Hugh Hefner’s ‘Little Black Book’ Revealed

Melissa Knowles

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Remember how people use to carry around miniature books or notepads to record acquaintance's contact information? It was a time before everything went digital, and a person's phone number and address were more than a click away. Perhaps the most famous 'little black book' in the world is now on display at The Chicago History Museum. The address book once belonged to Hugh Hefner, the CEO of Playboy Enterprises, and was obtained by auction house Christie's in 2003.

Hefner's address book is currently featured in the ' Unexpected Chicago' exhibit, and some of his entries are creating buzz about the playboy's dating habits. One entry next to the name "Lynn" reads, "haven't met yet, friends of Joyce's, lively." There's also a "While You Were Away" note tucked in the book which reads that a woman named Sherry called for Hefner at 12:40 am in the morning. In addition, Hefner left other notes next to women's names including the impression they left on him after meeting them, private phone numbers and other code words.

Dates in the book go as far back as 1953, which is when Playboy magazine launched in Chicago. The display coincides with the closing of Playboy's offices in the windy city. The iconic magazine is moving all of its offices to one location in Los Angeles. Other items on display at the museum are vintage bunny suits from 'The Playboy Club' and other playboy memorabilia.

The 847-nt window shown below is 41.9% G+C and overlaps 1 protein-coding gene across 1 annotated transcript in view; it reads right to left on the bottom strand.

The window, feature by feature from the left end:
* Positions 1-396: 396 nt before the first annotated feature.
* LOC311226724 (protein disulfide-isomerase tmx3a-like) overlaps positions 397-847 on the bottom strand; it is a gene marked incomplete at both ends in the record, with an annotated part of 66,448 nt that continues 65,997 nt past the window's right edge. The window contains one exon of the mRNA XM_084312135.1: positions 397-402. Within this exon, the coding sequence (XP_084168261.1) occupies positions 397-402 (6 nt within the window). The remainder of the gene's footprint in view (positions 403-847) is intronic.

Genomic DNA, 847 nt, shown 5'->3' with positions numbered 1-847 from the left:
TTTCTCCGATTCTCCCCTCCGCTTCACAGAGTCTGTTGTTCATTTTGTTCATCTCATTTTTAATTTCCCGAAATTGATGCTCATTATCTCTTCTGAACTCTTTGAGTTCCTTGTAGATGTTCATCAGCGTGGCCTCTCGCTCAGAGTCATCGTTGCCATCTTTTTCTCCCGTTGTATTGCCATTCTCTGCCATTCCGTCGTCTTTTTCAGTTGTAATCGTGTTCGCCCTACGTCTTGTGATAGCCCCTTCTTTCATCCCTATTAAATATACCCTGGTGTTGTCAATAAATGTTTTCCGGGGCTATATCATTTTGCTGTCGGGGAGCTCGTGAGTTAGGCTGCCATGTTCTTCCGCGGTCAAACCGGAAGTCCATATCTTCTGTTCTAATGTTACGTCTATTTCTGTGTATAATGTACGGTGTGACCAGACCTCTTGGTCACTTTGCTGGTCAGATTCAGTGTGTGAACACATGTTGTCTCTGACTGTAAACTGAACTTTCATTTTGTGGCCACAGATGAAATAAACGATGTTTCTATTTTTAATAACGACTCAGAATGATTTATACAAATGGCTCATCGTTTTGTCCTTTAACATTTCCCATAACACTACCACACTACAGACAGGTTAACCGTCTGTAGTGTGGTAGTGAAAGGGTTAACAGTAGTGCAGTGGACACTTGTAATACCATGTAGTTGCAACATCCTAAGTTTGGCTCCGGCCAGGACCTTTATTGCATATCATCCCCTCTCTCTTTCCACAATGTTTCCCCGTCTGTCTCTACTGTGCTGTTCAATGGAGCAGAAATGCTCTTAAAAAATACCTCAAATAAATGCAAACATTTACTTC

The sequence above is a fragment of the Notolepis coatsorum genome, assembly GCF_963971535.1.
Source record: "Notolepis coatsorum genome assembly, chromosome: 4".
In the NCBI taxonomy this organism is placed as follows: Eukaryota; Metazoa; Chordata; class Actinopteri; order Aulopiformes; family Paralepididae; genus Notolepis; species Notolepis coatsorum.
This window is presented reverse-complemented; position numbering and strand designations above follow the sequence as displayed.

It's no secret that underage drinkers use fake IDs to purchase alcohol and to gain entrance into clubs and bars. Sometime, the fake IDs actually work. But what about when they do not and end up getting you into trouble? Well that's what happened when a University of Iowa student showed false identification at a local bar known as 'The Union.'

Steven Fiorella, who is originally from Chicago, tried to enter 'The Union' after midnight on Saturday, only to hand the bouncer his own ID that had been reported stolen in February. The bouncer called the cops, and Fiorella was charged with 5th degree theft and unlawful use of another person's ID. Fiorella also had the bouncer's AAA card, and his debit card in his possession. He said he's bought all of the items for $20 at a party.

The moral of this story? Maybe it's a good idea to just wait until you've actually reached the legal drinking age. Then, you can use your own ID.